21st Century Cures Act Brings Hope
Part of what set the United States apart as the world's preeminent nation in the 20th century was the incredible way we were able to marshal resources and talent to meet seemingly impossible challenges. The moonshot and our triumphs in world wars come to mind as examples, but Americans have also contributed extraordinary gains in health care by developing medicines that have dramatically improved the longevity and quality of life around the globe. However, as the 21st century rolls on, I am increasingly concerned that too much government regulation and a lack of focus are inhibiting us from taking the next step in treating and curing the awful diseases that plague us.
There are 10,000 known diseases in the world. 7,000 of them are considered rare, and we only have treatments for 500 of them. This leaves millions of Americans suffering from thousands of rare and deadly diseases without answers, solutions, cures, or hope. For the greatest country in the world – the country that cured smallpox, polio, yellow fever, and more – with all our incredible potential, these numbers are completely unacceptable.
It is past time for the United States to once again lead the world in medical research and innovation – to diligently work towards finding treatments and cures for these 10,000 diseases. Last week, the House passed the H.R. 34, the 21st Century Cures Act, and I’m excited to report that I believe this legislation puts us on that path.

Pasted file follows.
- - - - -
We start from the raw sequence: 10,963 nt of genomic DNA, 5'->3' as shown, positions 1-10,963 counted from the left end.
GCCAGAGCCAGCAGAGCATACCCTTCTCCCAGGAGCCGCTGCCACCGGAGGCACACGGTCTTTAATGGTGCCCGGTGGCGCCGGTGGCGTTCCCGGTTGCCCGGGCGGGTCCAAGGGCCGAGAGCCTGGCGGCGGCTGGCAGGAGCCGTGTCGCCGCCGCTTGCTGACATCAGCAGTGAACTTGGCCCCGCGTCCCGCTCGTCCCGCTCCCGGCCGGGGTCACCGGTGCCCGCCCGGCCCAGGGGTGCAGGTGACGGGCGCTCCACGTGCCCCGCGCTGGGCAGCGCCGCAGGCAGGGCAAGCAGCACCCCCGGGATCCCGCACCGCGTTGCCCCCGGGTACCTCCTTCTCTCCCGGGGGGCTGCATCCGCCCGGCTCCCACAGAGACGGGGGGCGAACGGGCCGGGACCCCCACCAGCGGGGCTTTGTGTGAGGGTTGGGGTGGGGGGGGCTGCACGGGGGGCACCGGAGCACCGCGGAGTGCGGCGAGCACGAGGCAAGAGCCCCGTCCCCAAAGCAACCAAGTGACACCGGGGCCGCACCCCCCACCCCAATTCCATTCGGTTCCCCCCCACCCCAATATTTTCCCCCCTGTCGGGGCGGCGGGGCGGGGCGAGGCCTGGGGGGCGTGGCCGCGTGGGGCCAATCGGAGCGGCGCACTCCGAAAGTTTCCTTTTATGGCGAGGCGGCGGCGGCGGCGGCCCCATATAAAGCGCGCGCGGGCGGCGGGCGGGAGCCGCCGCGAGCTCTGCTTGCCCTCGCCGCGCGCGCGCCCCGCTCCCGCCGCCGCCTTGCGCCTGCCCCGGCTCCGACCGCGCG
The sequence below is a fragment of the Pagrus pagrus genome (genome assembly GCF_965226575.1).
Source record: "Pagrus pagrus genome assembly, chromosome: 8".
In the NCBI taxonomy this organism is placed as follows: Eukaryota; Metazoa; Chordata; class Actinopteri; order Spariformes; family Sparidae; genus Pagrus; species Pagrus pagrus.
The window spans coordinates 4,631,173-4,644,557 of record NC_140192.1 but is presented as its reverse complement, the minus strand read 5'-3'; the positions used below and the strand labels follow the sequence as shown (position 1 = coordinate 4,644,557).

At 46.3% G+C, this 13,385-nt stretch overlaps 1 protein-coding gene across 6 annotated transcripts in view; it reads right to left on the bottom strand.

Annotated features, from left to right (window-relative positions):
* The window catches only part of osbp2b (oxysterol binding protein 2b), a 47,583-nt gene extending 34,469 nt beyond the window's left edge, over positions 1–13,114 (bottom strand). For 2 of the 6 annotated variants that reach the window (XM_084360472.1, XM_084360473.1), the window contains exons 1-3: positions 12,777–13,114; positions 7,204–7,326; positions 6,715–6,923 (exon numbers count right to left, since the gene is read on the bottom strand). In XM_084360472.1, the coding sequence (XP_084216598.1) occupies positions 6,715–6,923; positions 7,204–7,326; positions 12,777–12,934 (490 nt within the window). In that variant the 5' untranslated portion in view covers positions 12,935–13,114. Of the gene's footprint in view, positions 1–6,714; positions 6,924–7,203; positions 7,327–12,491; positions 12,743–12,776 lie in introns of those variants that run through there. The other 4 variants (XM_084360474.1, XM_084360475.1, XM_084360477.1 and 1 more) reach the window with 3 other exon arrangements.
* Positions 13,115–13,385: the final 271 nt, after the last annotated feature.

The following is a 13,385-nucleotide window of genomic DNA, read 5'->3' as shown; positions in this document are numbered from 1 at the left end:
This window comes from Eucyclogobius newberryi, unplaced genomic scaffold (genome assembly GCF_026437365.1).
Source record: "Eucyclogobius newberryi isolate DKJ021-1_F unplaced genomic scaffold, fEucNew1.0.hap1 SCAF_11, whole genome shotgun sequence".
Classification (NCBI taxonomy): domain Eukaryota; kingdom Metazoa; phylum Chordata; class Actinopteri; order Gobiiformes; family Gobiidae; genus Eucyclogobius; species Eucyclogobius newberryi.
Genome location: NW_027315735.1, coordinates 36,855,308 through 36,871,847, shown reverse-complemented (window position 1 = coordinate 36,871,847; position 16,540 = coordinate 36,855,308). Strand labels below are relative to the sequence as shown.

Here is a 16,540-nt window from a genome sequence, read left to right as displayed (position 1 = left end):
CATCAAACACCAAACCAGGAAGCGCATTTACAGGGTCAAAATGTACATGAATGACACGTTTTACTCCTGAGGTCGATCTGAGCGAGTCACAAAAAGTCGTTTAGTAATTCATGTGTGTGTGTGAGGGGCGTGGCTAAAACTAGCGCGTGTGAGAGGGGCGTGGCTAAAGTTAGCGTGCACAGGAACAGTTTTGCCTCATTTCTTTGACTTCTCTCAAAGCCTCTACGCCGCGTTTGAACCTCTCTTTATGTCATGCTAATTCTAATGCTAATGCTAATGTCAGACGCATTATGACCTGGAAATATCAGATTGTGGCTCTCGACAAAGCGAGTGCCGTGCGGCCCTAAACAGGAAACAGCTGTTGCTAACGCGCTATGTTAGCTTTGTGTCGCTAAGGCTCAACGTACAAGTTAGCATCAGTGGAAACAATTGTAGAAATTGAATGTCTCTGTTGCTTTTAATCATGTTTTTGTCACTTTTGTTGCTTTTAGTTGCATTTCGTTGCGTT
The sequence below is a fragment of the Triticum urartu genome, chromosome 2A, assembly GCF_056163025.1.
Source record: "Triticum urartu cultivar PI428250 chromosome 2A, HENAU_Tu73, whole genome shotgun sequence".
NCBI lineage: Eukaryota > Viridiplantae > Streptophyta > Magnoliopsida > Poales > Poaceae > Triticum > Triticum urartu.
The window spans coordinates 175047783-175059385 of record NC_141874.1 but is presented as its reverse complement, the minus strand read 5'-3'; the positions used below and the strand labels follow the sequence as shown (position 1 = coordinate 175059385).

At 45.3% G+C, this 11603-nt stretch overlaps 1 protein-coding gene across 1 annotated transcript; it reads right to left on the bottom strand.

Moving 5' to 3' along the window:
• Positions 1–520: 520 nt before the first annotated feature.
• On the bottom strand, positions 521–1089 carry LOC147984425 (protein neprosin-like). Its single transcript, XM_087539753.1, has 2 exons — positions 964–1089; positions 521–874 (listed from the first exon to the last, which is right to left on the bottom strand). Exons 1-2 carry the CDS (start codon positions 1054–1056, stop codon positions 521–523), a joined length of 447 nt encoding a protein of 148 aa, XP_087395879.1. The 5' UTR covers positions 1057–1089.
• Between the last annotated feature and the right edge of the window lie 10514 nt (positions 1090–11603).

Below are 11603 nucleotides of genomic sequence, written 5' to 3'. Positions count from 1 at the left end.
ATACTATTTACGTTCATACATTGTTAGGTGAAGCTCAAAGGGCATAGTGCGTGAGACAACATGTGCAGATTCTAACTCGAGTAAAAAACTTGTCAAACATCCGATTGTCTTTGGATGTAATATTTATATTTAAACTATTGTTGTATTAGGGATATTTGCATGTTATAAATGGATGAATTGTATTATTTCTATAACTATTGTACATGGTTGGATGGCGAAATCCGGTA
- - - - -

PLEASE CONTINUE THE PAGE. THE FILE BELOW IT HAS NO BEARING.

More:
The 21st Century Cures Act provides much needed funding and policy improvements to help battle rare diseases, fight our nation’s opioid epidemic, ensure support for those struggling with mental health issues, and rightfully reforms Medicare and Medicaid to reduce overpayments and provide reimbursements. The bill also modernizes electronic health records to allow for faster, more efficient delivery of care.
Bottom line: the 21st Century Cures improves medical treatment discovery, development, and delivery for those who need it most. The bill improves treatment discovery by speeding up cancer research, investing in the BRAIN initiative to improve our understanding of diseases like Alzheimer’s, and by supporting programs that drive research into different variations of disease.
The bill improves treatment development by modernizing clinical trials to put patients at the center of the regulatory review process. It streamlines regulations to turn scientific advancement and research into FDA-approved treatments, and it empowers the FDA to be more flexible in reviewing medical devices and technologies.
The 21st Century Cures Act improves delivery of medical treatment by making sure that new drugs and devices are given to the right patient at the right time. The bill eliminates regulations that stifle marketplace competition.
We don’t often think about diseases like smallpox, polio, or yellow fever, because bold advances in scientific research developed medicines to cure them. After House passage of this important legislation, I’m feeling more confident in our nation’s ability to combat disease in this century, and I imagine that some Americans and families suffering from cancer, Alzheimer’s, Parkinson’s, opioid addiction, and mental health issues are feeling something they may not have felt in a long time: hope.